NOW and then, I seek refuge in quotes that, without them, one gropes for words to be able to fully express, capture and describe and do justice to innermost feelings.

More often than not, in the course of trying to express feelings, we stumble on quotations, which fit exactly what we want to capture in words.

That’s one reason why we read, to now and then come across words and sentences that only wordsmiths of caliber can assemble to describe what we, lesser mortals had also experienced, yet are at a loss for words to capture them.

Quotes read, heard and collected from way, way back came rushing back the other week. They were stirred, quite suddenly, by an act of selflessness, a class act of sorts done by a prisoner who texted and asked if I could spare a moment to see him in the city jail.

I had been in jail several times before. The longest was when we helped the inmates produce the first and only issue of “The Baguio Insider”.

It was an in-house publication that had the full backing of then lady warden, Rebecca Pawid. An officer of substance, warden Pawid immediately saw the wisdom of providing an avenue for self-expression for wards who needed an outlet, a diversion to their hours of throwing the same unanswered questions up the prison ceiling.

This time around, the inmate, a 62-year old native of Mt. Province, texted he needed to reach out to someone in need, a girl whose plight he read about in the local week-end papers. He wanted to support a treatment session for 12-year old Mary Joy Ligudon, the youngest patient hereabouts who needs lifetime dialysis due to kidney failure.

“I guess this will be good for one dialysis session for the girl,” the inmate said as he handed me two P1,000 bills and two P100 bills at the jail reception room.

“Some people will surely think it’s foolhardy for one in my predicament to reach out to a stranger in need, but it’s fulfilling to be of help,” he said. “Please don’t identify me lest people would misconstrue my intentions.”

The man said he was bound for the National Bilibid Prison, to complete a six-year jail sentence for an offense he continued to swear he was innocent of.

“I should have served the prison term instead of being on the run for 10 years in protest over the sentence for a charge I am innocent of,” he rued.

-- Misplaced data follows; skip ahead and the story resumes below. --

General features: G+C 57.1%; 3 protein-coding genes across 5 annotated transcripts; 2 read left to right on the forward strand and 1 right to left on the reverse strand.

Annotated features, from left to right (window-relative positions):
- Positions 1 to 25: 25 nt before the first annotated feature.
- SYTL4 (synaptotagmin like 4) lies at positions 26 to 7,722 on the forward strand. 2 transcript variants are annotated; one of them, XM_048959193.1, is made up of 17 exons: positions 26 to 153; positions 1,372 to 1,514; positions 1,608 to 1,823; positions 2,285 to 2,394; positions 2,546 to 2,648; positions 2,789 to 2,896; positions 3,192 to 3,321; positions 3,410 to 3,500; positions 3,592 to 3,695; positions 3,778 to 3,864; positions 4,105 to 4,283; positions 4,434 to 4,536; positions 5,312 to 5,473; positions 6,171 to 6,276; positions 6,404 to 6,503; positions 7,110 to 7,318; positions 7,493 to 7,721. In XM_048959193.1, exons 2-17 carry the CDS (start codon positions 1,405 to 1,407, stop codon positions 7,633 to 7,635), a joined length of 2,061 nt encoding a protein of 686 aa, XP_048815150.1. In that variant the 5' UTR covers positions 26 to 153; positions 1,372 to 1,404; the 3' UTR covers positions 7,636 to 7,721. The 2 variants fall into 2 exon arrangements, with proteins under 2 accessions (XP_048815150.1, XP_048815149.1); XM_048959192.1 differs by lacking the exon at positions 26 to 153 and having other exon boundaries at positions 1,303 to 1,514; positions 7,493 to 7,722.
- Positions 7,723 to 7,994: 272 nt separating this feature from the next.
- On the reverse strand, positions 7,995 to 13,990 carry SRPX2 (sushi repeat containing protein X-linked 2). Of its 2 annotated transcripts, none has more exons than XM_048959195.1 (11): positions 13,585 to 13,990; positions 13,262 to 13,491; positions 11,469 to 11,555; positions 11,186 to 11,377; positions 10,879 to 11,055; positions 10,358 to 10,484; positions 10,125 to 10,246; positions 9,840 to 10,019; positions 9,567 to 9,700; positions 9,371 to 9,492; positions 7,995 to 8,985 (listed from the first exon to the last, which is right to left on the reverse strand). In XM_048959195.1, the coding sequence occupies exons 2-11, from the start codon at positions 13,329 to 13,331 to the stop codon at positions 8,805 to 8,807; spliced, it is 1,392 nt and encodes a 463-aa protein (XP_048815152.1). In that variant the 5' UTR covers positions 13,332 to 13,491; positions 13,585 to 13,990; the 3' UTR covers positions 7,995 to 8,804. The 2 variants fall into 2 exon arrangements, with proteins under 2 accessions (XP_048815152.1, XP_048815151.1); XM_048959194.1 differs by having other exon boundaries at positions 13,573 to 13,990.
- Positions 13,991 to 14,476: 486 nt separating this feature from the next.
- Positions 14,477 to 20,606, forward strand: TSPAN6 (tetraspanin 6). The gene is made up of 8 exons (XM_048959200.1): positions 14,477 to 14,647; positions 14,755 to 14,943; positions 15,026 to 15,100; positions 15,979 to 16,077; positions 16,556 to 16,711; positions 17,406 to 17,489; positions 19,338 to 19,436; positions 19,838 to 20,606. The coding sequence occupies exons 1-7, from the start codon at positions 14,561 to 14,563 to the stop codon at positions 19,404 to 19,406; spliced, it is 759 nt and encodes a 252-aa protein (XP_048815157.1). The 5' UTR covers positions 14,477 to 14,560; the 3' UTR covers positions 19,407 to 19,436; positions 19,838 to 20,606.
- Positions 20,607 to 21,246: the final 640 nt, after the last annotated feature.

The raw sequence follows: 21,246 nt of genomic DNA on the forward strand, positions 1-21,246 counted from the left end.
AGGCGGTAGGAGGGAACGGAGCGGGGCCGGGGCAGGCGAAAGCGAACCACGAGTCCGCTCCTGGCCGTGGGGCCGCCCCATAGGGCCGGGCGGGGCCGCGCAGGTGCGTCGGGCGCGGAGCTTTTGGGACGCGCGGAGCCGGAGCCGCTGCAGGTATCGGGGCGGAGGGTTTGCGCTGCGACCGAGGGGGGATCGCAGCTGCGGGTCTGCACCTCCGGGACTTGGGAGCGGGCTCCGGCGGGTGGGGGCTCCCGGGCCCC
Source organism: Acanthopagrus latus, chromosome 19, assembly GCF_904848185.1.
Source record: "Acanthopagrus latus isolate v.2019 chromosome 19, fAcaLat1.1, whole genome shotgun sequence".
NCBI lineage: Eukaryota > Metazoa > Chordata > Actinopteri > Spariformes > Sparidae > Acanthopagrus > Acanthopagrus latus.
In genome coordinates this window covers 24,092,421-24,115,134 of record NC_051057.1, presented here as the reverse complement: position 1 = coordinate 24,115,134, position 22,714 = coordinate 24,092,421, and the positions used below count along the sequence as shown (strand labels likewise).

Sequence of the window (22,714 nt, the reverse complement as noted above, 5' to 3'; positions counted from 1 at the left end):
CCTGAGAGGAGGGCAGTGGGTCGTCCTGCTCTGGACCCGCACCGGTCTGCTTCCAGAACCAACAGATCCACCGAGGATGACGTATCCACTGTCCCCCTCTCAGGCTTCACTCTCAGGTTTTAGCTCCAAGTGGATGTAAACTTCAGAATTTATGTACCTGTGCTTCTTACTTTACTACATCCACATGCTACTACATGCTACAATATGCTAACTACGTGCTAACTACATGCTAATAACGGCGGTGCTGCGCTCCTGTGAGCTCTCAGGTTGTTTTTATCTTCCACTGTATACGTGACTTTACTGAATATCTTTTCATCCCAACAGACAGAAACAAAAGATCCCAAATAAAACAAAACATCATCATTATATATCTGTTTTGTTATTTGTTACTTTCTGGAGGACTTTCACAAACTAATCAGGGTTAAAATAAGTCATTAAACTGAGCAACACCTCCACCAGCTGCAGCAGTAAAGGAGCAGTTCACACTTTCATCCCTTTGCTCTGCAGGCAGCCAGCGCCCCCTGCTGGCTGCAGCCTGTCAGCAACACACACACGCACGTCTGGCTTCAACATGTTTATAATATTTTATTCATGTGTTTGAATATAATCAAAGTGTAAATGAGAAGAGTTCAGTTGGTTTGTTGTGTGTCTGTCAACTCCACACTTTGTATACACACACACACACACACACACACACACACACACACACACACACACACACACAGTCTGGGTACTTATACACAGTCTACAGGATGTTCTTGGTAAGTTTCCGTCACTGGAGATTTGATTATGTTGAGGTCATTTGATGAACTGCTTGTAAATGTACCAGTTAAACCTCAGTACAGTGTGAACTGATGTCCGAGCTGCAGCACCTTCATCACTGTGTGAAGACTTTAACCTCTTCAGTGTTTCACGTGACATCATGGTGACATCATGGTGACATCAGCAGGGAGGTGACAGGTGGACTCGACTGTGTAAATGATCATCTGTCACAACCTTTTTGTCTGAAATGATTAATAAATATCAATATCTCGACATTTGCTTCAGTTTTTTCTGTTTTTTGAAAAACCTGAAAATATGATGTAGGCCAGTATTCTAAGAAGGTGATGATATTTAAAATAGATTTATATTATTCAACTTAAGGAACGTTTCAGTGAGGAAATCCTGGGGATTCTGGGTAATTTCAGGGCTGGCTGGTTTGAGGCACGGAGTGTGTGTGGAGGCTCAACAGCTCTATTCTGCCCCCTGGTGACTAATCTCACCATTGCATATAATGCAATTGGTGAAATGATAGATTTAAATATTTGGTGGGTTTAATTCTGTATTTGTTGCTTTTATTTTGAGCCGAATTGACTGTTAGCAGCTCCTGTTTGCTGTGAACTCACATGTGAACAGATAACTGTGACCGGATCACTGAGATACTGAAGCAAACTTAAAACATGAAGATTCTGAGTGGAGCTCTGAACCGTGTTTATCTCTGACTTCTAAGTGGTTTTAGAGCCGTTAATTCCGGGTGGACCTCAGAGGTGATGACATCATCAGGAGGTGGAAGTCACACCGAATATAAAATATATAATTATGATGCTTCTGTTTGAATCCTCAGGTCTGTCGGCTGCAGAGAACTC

Instead of saving as much as he could for the long haul at the national penitentiary, the man, father to four who are now raising their own families, admitted he just felt good and lucky to be still of help.

Mary Joy, fourth of five children of a marginal farmer-couple from Aguinaldo, Ifugao, was rushed to the Baguio General Hospital and Medical Center in 2003 for urinary tract infection.

Her plight got the attention of Gina Epe, a native of Bokod, Benguet who, together with her twin daughters, was then visiting a sick relative at the BGHMC.

“My twins – Jordynne and Lordynne – overheard the kid’s father telling the nurse he had no cash to buy the medicines prescribed for his daughter.” Gina recalled. ”They asked me for some cash and bought the medicines.”

When the kid’s condition improved, the parents asked if they could leave her with Gina as they could not cope with the costs of return check-ups.

Regular medical check-ups under the care of her adoptive family, however, failed to arrest her deteriorating condition. Her kidneys eventually failed, necessitating twice-a-week, costly hemodialysis treatment for life that began last May.

Her plight and the sacrifices of her natural and adoptive parents affected several people who responded to Gina’s appeal for help in raising a sick child needing dialysis for dialysis for life.

Among those who reached out to her was former world Shotokan karate champion Julian Chees who, from his base in West Germany, sent a hefty amount that partially settled the kid’s mounting hospital bills. It was the latest outreach from this Bontoc miner’s son who grew up fighting poverty early. So did a retired professor of the University of the Philippines and several other gentle souls.

The quotes I stumbled on over the years came rushing back on my way out of prison. when I started to compose a “lead”, or an opening sentence, for a follow-up story on the appeal for help aired by the ailing girl’s mother.

First to come to mind was from William Bloyd, a favorite of ex-Jesuit seminarian, former working newsman and drinking buddy Freddie Mayo who, several years back, kicked the bucket in New York while he was working on his dream to write something of substance: “There are places in the heart that do not yet exist, into which suffering enters to give them existence.”

My mind turned to Richard Paul Evans who wrote “The Christmas Box” novel for his children: “The best antidote for self-pity is to turn it inside out and help somebody else.”

Or another from Evans: “The greatest acts are done without plaque, audience or ceremony”.

I add a personal quote, moved by gestures of people “whose own pain does not blind them to the suffering of others”: “This journey to the grave called life matters not how long but how.”

Whatever, as Freddie used to say during our drinking nights, those who can reach out to the ailing girl may visit her during her dialysis sessions set at 7 a.m to 11 a.m. at the Baguio General Hospital and Medical Center. They may call her mother Gina (09198169234). (e-mail: for feedbacks)